The notion that he is anti-democratic is utter nonsense and largely due to resentment on the part of his critics about his democratic victories. His unwillingness to be ousted from office by what appears to many Israelis to be unsubstantial corruption charges is no more an indication of authoritarianism than his efforts to rein in an out-of-control judiciary.

Netanyahu has dominated Israeli politics since he returned to the prime minister’s office in 2009 after his first term from 1996-99 resulted in a defeat that seemed to have ended his political career. His comeback was partly due to luck because the Palestinians’ consistent rejection of peace offers, including an independent state, ensuring that the Israeli left was discredited. Netanyahu’s more realistic approach to the conflict was the only credible choice offered to Israelis.

But though his path back to power was paved by the bad choices of his rivals and Israel’s foes, Netanyahu’s comeback was a tribute to his political skills. The same can be said of his ability to hang on to office and win election after election.

That said Netanyahu’s long reign is also something of an argument for term limits. The prime minister has driven out any potential successor from his party in order to maintain his supremacy. And though the corruption charges that he is facing are not as serious as his enemies claim and mostly political in nature, they are still the inevitable product of any administration that goes on for too long.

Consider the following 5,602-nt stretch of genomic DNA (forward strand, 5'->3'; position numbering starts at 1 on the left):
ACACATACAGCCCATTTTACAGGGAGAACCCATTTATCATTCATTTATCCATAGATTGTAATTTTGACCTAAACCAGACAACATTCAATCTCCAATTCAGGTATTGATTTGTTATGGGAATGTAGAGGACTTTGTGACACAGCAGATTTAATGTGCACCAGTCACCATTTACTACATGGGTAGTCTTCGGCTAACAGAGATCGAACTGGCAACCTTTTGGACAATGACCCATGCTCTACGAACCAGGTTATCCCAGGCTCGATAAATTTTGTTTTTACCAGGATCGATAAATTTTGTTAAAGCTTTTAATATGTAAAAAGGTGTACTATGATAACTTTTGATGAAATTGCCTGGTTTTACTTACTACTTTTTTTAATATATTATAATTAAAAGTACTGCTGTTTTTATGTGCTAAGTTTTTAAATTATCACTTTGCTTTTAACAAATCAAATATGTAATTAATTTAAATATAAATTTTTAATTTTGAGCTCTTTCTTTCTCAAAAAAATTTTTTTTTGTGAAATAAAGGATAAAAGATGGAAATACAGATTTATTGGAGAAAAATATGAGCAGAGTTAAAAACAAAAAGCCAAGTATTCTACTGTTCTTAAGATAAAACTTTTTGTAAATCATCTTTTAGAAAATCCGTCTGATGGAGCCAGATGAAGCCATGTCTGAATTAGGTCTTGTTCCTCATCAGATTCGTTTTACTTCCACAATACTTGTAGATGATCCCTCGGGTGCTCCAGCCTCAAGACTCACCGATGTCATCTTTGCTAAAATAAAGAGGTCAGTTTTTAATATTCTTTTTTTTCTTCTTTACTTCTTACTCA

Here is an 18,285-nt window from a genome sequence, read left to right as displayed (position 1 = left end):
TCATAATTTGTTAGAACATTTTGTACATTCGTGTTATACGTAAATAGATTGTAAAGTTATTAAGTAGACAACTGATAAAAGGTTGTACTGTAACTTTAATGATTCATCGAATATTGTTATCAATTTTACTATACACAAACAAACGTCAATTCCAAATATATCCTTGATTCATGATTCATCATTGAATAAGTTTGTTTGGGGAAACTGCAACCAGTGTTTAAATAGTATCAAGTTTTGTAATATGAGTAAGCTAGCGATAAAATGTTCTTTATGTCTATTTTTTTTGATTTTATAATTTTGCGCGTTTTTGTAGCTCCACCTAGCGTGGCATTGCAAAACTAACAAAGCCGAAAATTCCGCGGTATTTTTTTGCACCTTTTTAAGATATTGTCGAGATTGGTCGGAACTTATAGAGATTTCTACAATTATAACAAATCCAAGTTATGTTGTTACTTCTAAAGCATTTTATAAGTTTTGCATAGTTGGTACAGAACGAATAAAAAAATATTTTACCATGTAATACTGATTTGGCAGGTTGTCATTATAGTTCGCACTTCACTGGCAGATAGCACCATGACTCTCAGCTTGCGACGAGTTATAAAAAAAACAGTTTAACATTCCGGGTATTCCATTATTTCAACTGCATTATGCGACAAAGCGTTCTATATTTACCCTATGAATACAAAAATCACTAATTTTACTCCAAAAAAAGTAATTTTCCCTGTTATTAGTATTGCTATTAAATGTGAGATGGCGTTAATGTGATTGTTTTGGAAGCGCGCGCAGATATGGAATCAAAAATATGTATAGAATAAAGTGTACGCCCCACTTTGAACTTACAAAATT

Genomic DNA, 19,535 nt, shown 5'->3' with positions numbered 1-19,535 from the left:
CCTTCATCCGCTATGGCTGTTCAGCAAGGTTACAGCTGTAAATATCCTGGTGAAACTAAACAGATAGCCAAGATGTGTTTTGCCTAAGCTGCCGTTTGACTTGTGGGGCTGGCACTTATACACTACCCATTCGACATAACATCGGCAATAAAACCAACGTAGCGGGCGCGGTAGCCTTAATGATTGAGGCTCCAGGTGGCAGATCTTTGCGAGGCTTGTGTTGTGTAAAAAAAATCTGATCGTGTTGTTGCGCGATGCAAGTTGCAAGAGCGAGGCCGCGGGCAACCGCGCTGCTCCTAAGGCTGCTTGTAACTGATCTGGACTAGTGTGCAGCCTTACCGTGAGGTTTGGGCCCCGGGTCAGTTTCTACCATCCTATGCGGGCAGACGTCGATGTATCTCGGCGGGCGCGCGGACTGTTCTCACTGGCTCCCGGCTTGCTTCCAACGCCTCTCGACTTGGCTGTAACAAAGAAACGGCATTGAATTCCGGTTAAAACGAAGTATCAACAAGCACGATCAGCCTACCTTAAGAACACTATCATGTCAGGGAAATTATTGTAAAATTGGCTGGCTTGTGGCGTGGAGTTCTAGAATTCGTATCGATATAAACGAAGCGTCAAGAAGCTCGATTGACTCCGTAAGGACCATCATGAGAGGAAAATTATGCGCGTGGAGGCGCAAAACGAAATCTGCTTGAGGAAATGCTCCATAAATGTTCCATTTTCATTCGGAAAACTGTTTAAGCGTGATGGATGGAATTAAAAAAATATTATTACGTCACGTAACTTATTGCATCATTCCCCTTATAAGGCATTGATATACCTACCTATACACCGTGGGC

But if a plurality of Israelis still thinks Netanyahu is Israel’s indispensable man, it’s because he has been an excellent prime minister.

On his watch, Israel’s economy has prospered, and his brilliant diplomacy has helped break down the isolation it previously suffered throughout the Third World and in much of Europe. By every normal measure of leadership, Netanyahu has succeeded brilliantly. None of his opponents would have done as well since they lack his economic and diplomatic expertise as well as his cautious and pragmatic approach to security issues.

Why then is he still so despised by so many?